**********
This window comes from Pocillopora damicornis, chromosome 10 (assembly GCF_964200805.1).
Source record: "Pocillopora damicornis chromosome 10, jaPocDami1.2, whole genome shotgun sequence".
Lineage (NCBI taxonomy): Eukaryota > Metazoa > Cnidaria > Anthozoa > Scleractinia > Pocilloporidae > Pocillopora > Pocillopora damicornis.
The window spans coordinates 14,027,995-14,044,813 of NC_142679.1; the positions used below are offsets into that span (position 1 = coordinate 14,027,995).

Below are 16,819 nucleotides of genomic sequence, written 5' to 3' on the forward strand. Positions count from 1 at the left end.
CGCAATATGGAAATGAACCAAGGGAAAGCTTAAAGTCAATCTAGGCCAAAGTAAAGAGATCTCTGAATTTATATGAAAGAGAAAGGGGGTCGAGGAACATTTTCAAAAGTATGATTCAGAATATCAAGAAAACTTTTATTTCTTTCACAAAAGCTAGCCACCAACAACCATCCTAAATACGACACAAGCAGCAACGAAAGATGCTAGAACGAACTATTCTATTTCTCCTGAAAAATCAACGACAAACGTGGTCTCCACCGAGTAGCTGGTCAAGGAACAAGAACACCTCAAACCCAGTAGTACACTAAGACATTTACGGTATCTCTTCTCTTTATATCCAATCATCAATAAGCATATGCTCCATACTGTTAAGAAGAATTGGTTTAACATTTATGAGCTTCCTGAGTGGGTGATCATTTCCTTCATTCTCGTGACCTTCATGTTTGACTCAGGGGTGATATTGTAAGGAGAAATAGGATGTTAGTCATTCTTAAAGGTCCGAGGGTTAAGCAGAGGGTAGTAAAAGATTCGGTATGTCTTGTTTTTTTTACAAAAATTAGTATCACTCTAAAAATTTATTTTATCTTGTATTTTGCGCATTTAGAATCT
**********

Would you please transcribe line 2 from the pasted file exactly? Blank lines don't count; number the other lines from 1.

Source record: "Pocillopora damicornis chromosome 10, jaPocDami1.2, whole genome shotgun sequence".